As the region commemorates the anniversary of Japan’s surrender in World War II, tensions are flaring anew over the Diaoyutai Islands (釣魚台), with the arrest by Japan on Wednesday of 14 Chinese, Macanese and Hong Kong activists after five of them swam ashore to one of the disputed islets to reaffirm China’s sovereignty.
The symbolic feat, accompanied by protests by activists in front of Japan’s representative office in Taipei, has fueled speculation that President Ma Ying-jeou’s (馬英九) administration, which upholds the Republic of China’s (ROC) sovereignty over the islets, could work with Beijing to corner Tokyo on the issue.
Among others, the Apple Daily yesterday editorialized that Taipei’s stance could be part of a plan to irritate Japan and the US, and thereby “force” Taiwan to cooperate with China, thus undermining Taipei’s alliance with the US, its sole security guarantor, and Japan, which, despite the absence of official diplomatic relations, remains a friendly regional power.
However, such theories collapse on the shores of political reality. The pro-Diaoyutai movement in Taiwan is a peripheral political force, and whether Taiwan has or should have control over the islets is a matter that simply does not keep ordinary Taiwanese up at night. Mobilizing them in the use of force to reaffirm such claims would have even less traction with the public, especially if doing so risked damaging relations with a country that Taiwanese hold in high esteem. The Ma administration is fully aware that adventurism over the dispute, such as cooperating with China, would be frivolous in the extreme.
Furthermore, Taipei cannot ignore the fact that the Diaoyutais are at least tacitly part of the US-Japan security alliance and that Washington would likely stand by its regional ally if antagonism turned to bloodshed.
Given the longstanding ties between the US and Taiwanese military, a relationship that includes arms sales, joint training and assistance at various levels, it is even more unlikely that the Taiwanese armed forces would risk compromising all that to protect small, barren islets in the East China Sea, or suddenly side with a military with which they have no history of cooperation and which, for more than half a century, has been the principal threat to this nation.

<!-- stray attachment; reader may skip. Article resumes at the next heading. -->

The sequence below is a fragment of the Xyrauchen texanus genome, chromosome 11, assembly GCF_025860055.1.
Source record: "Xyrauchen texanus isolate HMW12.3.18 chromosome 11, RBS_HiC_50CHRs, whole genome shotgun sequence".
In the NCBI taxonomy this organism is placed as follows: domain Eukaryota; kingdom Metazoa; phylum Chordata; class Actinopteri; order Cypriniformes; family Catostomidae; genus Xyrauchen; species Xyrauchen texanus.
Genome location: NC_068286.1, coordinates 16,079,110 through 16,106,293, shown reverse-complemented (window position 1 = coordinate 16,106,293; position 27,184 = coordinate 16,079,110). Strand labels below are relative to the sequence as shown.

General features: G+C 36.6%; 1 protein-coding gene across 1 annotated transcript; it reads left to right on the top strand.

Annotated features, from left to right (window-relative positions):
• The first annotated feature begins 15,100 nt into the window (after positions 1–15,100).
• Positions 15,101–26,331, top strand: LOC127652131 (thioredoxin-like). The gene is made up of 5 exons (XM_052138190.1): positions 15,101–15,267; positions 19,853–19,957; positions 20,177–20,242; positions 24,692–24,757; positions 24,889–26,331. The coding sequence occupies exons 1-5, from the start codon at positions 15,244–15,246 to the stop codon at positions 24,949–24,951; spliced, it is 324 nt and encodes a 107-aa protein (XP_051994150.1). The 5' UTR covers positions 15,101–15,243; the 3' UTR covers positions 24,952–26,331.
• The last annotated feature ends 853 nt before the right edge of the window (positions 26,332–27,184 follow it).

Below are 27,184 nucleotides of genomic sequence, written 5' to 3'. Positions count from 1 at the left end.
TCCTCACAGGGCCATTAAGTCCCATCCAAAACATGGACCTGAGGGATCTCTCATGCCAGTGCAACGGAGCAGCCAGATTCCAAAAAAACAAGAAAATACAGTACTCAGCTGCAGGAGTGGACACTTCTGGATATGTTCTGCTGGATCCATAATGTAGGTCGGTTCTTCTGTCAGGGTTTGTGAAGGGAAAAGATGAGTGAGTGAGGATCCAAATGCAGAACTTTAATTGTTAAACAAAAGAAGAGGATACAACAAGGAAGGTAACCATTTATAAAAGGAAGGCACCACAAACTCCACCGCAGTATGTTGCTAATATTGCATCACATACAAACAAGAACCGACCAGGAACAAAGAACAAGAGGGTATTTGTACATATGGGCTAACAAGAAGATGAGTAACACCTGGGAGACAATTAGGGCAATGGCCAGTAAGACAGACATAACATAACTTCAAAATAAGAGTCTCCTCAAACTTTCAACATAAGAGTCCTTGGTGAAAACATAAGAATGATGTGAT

Despite warming relations across the Taiwan Strait, it will take far more than the Diaoyutais to convince Taiwanese military officers to abandon more than six decades of friendship with their US counterparts for the sake of illusory nationalistic adventurism. Support for such an extreme volte-face simply does not exist, not within the public, and not within the armed forces. To think otherwise is to swallow Chinese propaganda.
Ma’s announcement of an East Asia peace initiative earlier this month is not a construct meant to ensnare Japan or the US, but rather an effort to give Taiwan (in Ma’s book, the ROC) a seat at the negotiating table. Far too often — and this also applies to its claims in the South China Sea — Taiwan’s voice has been ignored by other claimants. Proposing peace mechanisms, as over the Diaoyutais, or adopting a more muscular stance, as on Itu Aba Island (Taiping Island, 太平島) in the Spratly Islands (Nansha Islands, 南沙群島), makes it more difficult to ignore Taipei.
The Ma administration has often, and deservedly so, been criticized for adopting a low-key attitude to Taiwan’s international space. However, it’s difficult to ignore the irony when Ma’s critics accuse him of both not doing enough and doing too much over sovereignty claims in the East and South China Sea, especially when his stance on those issues shows a large level of continuity with that of the previous administration.
Ma, like former president Chen Shui-bian (陳水扁) before him, must play a tricky balancing act as he negotiates the troubled waters of Taiwan’s relations with the US, Japan and China, while seeking to set a course of its own — hence the mixed and sometimes contradictory signals and lack of a clear policy. But cooperate with China he won’t. He can’t.